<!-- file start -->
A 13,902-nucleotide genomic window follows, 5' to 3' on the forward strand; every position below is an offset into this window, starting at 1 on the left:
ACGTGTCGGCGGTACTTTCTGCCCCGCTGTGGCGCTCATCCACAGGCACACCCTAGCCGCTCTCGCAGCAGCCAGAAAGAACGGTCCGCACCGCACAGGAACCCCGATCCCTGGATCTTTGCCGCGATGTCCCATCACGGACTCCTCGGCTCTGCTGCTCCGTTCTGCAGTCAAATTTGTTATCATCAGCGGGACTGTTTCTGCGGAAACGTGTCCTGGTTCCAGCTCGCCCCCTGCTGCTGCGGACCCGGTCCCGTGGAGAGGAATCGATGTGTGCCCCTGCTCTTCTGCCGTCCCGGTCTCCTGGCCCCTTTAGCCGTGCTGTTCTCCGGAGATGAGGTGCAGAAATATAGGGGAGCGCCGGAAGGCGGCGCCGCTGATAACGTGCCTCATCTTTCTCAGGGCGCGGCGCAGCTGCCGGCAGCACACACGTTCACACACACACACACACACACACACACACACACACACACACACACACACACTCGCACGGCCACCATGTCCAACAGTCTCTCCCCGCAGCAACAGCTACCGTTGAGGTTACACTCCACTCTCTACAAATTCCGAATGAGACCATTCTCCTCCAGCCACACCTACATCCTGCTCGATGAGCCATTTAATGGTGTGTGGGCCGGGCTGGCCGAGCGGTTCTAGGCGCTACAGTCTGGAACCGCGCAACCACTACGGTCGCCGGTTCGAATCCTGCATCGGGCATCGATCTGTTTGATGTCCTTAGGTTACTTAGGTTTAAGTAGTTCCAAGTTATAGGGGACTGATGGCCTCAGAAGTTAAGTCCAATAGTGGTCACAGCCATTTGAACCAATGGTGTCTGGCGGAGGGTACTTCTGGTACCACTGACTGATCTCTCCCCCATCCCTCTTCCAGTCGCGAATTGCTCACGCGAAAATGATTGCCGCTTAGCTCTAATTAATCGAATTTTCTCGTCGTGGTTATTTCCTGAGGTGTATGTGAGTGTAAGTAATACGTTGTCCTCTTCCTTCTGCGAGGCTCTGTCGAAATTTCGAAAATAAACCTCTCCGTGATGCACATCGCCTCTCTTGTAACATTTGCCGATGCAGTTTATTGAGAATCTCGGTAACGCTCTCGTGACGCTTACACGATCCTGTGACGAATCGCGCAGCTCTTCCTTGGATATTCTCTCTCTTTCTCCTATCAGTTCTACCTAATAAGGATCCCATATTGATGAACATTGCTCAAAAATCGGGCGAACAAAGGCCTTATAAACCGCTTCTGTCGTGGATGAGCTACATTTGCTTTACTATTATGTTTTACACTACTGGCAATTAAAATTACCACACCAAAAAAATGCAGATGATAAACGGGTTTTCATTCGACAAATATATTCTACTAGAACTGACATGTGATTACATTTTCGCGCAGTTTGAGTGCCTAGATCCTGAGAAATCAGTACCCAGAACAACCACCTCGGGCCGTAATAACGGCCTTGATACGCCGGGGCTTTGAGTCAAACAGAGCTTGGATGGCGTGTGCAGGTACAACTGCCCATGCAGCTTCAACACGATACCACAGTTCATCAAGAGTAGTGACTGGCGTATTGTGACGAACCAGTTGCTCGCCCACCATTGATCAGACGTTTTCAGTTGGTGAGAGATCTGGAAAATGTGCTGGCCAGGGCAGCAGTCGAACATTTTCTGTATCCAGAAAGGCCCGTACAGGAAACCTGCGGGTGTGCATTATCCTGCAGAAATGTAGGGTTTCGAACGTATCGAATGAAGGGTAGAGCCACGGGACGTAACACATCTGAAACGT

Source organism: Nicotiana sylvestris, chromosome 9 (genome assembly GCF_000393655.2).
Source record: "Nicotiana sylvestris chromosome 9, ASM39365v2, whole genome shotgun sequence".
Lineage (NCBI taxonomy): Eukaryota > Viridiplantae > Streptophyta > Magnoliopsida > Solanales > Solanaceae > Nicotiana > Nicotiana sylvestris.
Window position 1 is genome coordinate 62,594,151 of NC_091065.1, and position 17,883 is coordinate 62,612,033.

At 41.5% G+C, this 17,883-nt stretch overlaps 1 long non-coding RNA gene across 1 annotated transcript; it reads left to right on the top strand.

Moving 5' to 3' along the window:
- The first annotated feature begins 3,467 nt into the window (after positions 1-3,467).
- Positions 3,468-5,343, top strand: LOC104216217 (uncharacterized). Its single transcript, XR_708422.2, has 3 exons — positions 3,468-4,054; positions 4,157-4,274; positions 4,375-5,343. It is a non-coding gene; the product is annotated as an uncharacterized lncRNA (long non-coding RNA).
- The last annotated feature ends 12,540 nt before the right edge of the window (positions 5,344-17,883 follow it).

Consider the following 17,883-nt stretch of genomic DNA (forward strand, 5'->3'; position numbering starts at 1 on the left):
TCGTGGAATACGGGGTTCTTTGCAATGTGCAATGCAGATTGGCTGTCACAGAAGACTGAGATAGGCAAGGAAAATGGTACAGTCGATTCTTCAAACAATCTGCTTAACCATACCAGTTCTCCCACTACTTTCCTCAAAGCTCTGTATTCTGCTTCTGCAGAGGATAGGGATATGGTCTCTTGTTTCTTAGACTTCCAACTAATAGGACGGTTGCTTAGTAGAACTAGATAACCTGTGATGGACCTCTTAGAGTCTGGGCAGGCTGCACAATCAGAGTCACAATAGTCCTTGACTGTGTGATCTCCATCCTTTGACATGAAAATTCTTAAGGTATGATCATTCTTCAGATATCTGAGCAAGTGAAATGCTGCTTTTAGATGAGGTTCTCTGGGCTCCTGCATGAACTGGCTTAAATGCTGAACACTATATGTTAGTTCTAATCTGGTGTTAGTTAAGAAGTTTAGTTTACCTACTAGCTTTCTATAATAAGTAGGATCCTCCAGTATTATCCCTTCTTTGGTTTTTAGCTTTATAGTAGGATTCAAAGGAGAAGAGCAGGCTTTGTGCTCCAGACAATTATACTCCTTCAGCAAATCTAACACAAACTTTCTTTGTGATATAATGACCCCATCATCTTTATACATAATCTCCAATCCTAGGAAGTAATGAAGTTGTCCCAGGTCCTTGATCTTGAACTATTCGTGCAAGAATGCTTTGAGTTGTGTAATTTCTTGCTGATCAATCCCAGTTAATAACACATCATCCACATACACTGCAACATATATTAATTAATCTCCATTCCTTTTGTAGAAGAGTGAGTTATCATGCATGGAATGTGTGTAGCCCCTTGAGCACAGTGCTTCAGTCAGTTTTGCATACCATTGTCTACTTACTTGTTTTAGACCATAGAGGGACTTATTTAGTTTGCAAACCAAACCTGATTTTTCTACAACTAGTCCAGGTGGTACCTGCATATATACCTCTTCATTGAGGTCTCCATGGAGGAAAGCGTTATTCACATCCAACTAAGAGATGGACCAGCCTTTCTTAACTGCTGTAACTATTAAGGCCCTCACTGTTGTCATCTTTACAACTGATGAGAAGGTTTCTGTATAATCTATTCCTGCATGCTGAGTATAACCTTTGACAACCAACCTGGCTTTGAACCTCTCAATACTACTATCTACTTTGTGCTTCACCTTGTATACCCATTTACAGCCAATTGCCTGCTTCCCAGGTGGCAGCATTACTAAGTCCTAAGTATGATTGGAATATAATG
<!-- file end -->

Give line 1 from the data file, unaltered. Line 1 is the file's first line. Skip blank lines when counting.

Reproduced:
A 13,902-nucleotide genomic window follows, 5' to 3' on the forward strand; every position below is an offset into this window, starting at 1 on the left: